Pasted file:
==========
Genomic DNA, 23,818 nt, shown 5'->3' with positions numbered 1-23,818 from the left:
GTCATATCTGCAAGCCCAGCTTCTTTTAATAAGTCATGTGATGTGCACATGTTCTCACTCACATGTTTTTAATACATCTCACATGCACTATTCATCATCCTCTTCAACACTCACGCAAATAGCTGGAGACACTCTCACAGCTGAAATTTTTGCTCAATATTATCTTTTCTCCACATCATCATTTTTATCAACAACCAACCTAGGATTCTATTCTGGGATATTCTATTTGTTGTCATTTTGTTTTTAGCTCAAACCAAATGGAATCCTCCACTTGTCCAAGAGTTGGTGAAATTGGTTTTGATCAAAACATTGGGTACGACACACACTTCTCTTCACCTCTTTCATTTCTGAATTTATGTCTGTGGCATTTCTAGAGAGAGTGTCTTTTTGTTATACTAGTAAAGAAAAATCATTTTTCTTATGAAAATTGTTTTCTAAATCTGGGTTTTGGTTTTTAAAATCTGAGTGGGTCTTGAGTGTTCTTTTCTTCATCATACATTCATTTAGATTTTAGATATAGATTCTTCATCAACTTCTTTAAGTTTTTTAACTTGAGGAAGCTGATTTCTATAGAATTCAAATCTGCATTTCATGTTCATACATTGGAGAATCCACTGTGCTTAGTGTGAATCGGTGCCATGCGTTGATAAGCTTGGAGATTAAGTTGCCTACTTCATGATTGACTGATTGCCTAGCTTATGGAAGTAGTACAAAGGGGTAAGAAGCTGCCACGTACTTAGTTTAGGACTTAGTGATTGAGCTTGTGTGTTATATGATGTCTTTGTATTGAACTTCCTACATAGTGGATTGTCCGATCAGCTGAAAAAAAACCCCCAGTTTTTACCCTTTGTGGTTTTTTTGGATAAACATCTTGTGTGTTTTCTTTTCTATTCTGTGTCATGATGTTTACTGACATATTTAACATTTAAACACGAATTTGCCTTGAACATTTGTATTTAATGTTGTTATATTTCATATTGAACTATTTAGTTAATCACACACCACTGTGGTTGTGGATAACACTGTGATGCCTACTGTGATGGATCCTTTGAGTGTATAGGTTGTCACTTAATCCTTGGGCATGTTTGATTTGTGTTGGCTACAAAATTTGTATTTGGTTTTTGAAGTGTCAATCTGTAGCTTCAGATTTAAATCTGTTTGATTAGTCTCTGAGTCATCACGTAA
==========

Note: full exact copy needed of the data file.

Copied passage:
Genomic DNA, 23,818 nt, shown 5'->3' with positions numbered 1-23,818 from the left:
GTCATATCTGCAAGCCCAGCTTCTTTTAATAAGTCATGTGATGTGCACATGTTCTCACTCACATGTTTTTAATACATCTCACATGCACTATTCATCATCCTCTTCAACACTCACGCAAATAGCTGGAGACACTCTCACAGCTGAAATTTTTGCTCAATATTATCTTTTCTCCACATCATCATTTTTATCAACAACCAACCTAGGATTCTATTCTGGGATATTCTATTTGTTGTCATTTTGTTTTTAGCTCAAACCAAATGGAATCCTCCACTTGTCCAAGAGTTGGTGAAATTGGTTTTGATCAAAACATTGGGTACGACACACACTTCTCTTCACCTCTTTCATTTCTGAATTTATGTCTGTGGCATTTCTAGAGAGAGTGTCTTTTTGTTATACTAGTAAAGAAAAATCATTTTTCTTATGAAAATTGTTTTCTAAATCTGGGTTTTGGTTTTTAAAATCTGAGTGGGTCTTGAGTGTTCTTTTCTTCATCATACATTCATTTAGATTTTAGATATAGATTCTTCATCAACTTCTTTAAGTTTTTTAACTTGAGGAAGCTGATTTCTATAGAATTCAAATCTGCATTTCATGTTCATACATTGGAGAATCCACTGTGCTTAGTGTGAATCGGTGCCATGCGTTGATAAGCTTGGAGATTAAGTTGCCTACTTCATGATTGACTGATTGCCTAGCTTATGGAAGTAGTACAAAGGGGTAAGAAGCTGCCACGTACTTAGTTTAGGACTTAGTGATTGAGCTTGTGTGTTATATGATGTCTTTGTATTGAACTTCCTACATAGTGGATTGTCCGATCAGCTGAAAAAAAACCCCCAGTTTTTACCCTTTGTGGTTTTTTTGGATAAACATCTTGTGTGTTTTCTTTTCTATTCTGTGTCATGATGTTTACTGACATATTTAACATTTAAACACGAATTTGCCTTGAACATTTGTATTTAATGTTGTTATATTTCATATTGAACTATTTAGTTAATCACACACCACTGTGGTTGTGGATAACACTGTGATGCCTACTGTGATGGATCCTTTGAGTGTATAGGTTGTCACTTAATCCTTGGGCATGTTTGATTTGTGTTGGCTACAAAATTTGTATTTGGTTTTTGAAGTGTCAATCTGTAGCTTCAGATTTAAATCTGTTTGATTAGTCTCTGAGTCATCACGTAA